On Sunday afternoon, I posted the item below forecasting record rain and flooding. I was sticking my neck way out but I wanted to give my readers time to prepare. Nearly ten thousand read it. 

Here is the forecast presented on this blog Sunday morning (9th):

Here is the actual rainfall. I've marked the 5" (dark orange) so you can directly compare it to the map
above. I believe you will agree the match is excellent, especially four days in advance of the beginning of Florence's rains. The forecasts got better from here. 

The flooding has been extreme. Below is an image of Interstate 40 taken earlier this afternoon. 

Florence's Wind Speeds
Here is the forecast I posted Monday.

Here is Tuesday's wind speed forecast. I revised it down but not enough. 

Here is the forecast I posted Thursday (day before landfall) that was quite good. There was a 119 mph wind gust reported right off the coast. 

Here is an analysis of the actual wind gusts from Florence.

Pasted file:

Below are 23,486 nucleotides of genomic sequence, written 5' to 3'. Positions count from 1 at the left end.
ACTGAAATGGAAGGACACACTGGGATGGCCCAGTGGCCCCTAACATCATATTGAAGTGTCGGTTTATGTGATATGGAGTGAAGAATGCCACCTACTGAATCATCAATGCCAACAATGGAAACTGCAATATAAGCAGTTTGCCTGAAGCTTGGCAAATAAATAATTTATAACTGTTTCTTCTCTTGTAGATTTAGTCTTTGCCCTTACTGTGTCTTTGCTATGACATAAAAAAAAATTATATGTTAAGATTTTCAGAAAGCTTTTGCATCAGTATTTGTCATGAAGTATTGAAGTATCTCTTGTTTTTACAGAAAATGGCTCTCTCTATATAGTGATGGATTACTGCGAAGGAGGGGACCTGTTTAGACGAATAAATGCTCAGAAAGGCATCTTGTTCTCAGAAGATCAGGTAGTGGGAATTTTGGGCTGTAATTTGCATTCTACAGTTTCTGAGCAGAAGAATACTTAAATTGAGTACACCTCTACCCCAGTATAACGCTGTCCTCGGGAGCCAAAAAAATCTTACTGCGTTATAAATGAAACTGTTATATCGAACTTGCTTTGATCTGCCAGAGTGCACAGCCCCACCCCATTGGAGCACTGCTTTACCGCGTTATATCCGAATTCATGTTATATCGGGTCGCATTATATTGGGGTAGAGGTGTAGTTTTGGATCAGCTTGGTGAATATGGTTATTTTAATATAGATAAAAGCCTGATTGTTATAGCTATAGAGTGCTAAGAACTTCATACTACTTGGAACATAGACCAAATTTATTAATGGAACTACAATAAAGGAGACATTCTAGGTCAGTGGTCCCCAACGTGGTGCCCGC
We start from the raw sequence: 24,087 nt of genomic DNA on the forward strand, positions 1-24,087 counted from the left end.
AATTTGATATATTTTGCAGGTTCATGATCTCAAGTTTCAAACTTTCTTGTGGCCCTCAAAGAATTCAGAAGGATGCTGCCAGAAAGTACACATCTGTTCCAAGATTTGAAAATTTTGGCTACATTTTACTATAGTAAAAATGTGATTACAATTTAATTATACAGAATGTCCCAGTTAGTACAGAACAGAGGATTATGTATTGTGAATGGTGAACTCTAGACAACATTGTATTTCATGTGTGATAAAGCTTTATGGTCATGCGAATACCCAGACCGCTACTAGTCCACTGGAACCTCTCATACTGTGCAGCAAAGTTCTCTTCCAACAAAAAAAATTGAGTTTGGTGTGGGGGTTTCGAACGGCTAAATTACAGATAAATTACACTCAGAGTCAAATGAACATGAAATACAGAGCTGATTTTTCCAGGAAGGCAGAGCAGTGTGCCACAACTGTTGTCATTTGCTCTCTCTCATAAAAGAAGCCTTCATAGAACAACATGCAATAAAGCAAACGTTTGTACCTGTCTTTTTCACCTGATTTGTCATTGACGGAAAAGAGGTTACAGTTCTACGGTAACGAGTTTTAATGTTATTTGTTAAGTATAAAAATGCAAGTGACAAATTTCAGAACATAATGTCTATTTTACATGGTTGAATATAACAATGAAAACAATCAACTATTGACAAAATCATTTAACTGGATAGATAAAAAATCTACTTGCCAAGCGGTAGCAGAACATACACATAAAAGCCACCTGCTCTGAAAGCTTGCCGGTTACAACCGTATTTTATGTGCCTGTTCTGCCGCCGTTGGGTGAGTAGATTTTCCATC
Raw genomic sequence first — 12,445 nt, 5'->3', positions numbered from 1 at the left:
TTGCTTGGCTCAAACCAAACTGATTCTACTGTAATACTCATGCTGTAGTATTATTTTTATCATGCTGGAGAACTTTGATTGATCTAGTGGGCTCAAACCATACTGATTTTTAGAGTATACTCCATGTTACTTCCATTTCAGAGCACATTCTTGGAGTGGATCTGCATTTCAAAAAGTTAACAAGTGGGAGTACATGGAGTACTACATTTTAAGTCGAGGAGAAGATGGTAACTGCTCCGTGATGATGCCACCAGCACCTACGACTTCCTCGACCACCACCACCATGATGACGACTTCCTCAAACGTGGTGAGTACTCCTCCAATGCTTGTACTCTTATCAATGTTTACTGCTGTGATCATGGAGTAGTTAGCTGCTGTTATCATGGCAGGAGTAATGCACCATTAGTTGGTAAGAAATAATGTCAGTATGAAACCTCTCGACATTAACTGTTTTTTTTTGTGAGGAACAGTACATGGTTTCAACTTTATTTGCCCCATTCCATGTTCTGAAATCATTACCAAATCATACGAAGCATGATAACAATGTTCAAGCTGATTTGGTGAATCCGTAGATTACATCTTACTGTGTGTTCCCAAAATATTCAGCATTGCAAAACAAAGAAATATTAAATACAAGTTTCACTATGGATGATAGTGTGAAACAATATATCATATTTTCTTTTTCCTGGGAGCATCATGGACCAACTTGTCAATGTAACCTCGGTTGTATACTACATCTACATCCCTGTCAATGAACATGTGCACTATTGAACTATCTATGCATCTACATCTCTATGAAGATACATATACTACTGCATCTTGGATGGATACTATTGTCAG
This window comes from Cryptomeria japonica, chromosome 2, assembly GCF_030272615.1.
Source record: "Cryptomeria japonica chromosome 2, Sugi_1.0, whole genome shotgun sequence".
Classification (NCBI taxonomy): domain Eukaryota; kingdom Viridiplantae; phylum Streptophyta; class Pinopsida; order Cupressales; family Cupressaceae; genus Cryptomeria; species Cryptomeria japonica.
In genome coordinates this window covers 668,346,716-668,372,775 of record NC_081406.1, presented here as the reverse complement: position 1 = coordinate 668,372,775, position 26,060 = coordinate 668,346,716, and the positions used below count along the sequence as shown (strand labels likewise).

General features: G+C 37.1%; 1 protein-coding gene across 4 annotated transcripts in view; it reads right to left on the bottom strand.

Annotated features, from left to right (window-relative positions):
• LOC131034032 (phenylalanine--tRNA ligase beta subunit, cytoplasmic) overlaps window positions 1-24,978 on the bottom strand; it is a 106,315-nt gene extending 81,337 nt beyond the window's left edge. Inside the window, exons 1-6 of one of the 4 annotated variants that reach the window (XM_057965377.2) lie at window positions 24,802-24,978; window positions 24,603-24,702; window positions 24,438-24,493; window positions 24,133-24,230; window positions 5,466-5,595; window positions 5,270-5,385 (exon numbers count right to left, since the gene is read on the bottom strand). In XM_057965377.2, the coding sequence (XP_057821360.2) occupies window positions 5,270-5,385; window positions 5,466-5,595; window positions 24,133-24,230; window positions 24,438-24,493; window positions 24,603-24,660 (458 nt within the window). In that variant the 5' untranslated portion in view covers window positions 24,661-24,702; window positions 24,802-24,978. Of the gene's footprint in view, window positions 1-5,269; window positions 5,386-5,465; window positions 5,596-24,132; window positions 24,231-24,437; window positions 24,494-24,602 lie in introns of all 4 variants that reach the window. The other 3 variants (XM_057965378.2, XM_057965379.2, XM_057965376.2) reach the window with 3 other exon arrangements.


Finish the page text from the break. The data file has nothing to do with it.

You can compare this to the wind gust forecasts (above).

Florence weakened more quickly than expected which accounts for the overforecast of wind speeds. Wind speed forecasting is the weakest part of meteorology's forecast abilities when it comes to hurricanes.

Storm Surge
Preliminary indications are that the storm surge forecasts were good. The USGS and NOAA are out measuring that now.

Weather science has done an amazing job the last 15 years when it comes to improving both the accuracy the utility of storm warnings. The beneficiary is the people of the United States and our economy.

ADDITION: My friend, Dr. Bill Hooke, wrote about this same topic on his blog this morning. It is here

Hurricane Florence Total Rainfall - Updated

Here is the rainfall from Florence. The rain has ended in the Carolinas.

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Global Warming: Is There Anything It Can't Do? XXXVI

Okay, then.

Turn Around, Don't Drown

I'm very glad the truck diver is okay. Yet another case of driving into floodwaters and the pavement being undermined.

Sunday, September 16, 2018

Memo to My Readers

This concludes the coverage of Hurricane Florence and 
subsequent flooding. 

Because of the historic nature of this storm, I will keep my coverage on the blog for the rest of its history in case it might be useful to some researcher.

I will also, tomorrow or Tuesday, write a post comparing the accuracy of the forecasts versus what actually occurred.

Hurricane Fran: Is 'Price Gouging' A Good Thing?

Here is a point of view you probably will not read elsewhere: